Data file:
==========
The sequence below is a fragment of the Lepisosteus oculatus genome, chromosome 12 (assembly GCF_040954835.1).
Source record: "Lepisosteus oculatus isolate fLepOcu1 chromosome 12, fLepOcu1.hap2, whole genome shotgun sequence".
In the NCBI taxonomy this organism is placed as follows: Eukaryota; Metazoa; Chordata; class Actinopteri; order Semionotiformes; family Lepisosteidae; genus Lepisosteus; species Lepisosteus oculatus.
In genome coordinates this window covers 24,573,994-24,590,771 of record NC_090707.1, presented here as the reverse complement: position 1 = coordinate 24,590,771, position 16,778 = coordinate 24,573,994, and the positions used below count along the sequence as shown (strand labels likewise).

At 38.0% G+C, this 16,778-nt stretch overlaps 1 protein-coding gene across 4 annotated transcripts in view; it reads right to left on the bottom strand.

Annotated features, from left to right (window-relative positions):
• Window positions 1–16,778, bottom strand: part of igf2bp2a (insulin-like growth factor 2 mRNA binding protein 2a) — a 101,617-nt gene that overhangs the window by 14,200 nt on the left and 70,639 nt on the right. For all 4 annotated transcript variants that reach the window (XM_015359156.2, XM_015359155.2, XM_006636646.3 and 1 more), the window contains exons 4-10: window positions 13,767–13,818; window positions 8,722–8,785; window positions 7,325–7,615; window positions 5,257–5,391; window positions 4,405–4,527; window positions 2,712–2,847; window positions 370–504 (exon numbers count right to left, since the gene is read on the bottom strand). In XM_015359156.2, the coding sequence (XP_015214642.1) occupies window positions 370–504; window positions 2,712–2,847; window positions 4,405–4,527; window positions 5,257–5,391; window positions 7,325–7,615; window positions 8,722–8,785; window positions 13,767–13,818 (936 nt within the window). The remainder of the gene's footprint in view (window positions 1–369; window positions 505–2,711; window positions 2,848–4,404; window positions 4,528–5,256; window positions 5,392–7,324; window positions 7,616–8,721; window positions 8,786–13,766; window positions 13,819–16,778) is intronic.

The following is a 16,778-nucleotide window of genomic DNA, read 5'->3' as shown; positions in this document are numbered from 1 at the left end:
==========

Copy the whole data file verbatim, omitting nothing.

The sequence below is a fragment of the Lepisosteus oculatus genome, chromosome 12 (assembly GCF_040954835.1).
Source record: "Lepisosteus oculatus isolate fLepOcu1 chromosome 12, fLepOcu1.hap2, whole genome shotgun sequence".
In the NCBI taxonomy this organism is placed as follows: Eukaryota; Metazoa; Chordata; class Actinopteri; order Semionotiformes; family Lepisosteidae; genus Lepisosteus; species Lepisosteus oculatus.
In genome coordinates this window covers 24,573,994-24,590,771 of record NC_090707.1, presented here as the reverse complement: position 1 = coordinate 24,590,771, position 16,778 = coordinate 24,573,994, and the positions used below count along the sequence as shown (strand labels likewise).

At 38.0% G+C, this 16,778-nt stretch overlaps 1 protein-coding gene across 4 annotated transcripts in view; it reads right to left on the bottom strand.

Annotated features, from left to right (window-relative positions):
• Window positions 1–16,778, bottom strand: part of igf2bp2a (insulin-like growth factor 2 mRNA binding protein 2a) — a 101,617-nt gene that overhangs the window by 14,200 nt on the left and 70,639 nt on the right. For all 4 annotated transcript variants that reach the window (XM_015359156.2, XM_015359155.2, XM_006636646.3 and 1 more), the window contains exons 4-10: window positions 13,767–13,818; window positions 8,722–8,785; window positions 7,325–7,615; window positions 5,257–5,391; window positions 4,405–4,527; window positions 2,712–2,847; window positions 370–504 (exon numbers count right to left, since the gene is read on the bottom strand). In XM_015359156.2, the coding sequence (XP_015214642.1) occupies window positions 370–504; window positions 2,712–2,847; window positions 4,405–4,527; window positions 5,257–5,391; window positions 7,325–7,615; window positions 8,722–8,785; window positions 13,767–13,818 (936 nt within the window). The remainder of the gene's footprint in view (window positions 1–369; window positions 505–2,711; window positions 2,848–4,404; window positions 4,528–5,256; window positions 5,392–7,324; window positions 7,616–8,721; window positions 8,786–13,766; window positions 13,819–16,778) is intronic.

The following is a 16,778-nucleotide window of genomic DNA, read 5'->3' as shown; positions in this document are numbered from 1 at the left end: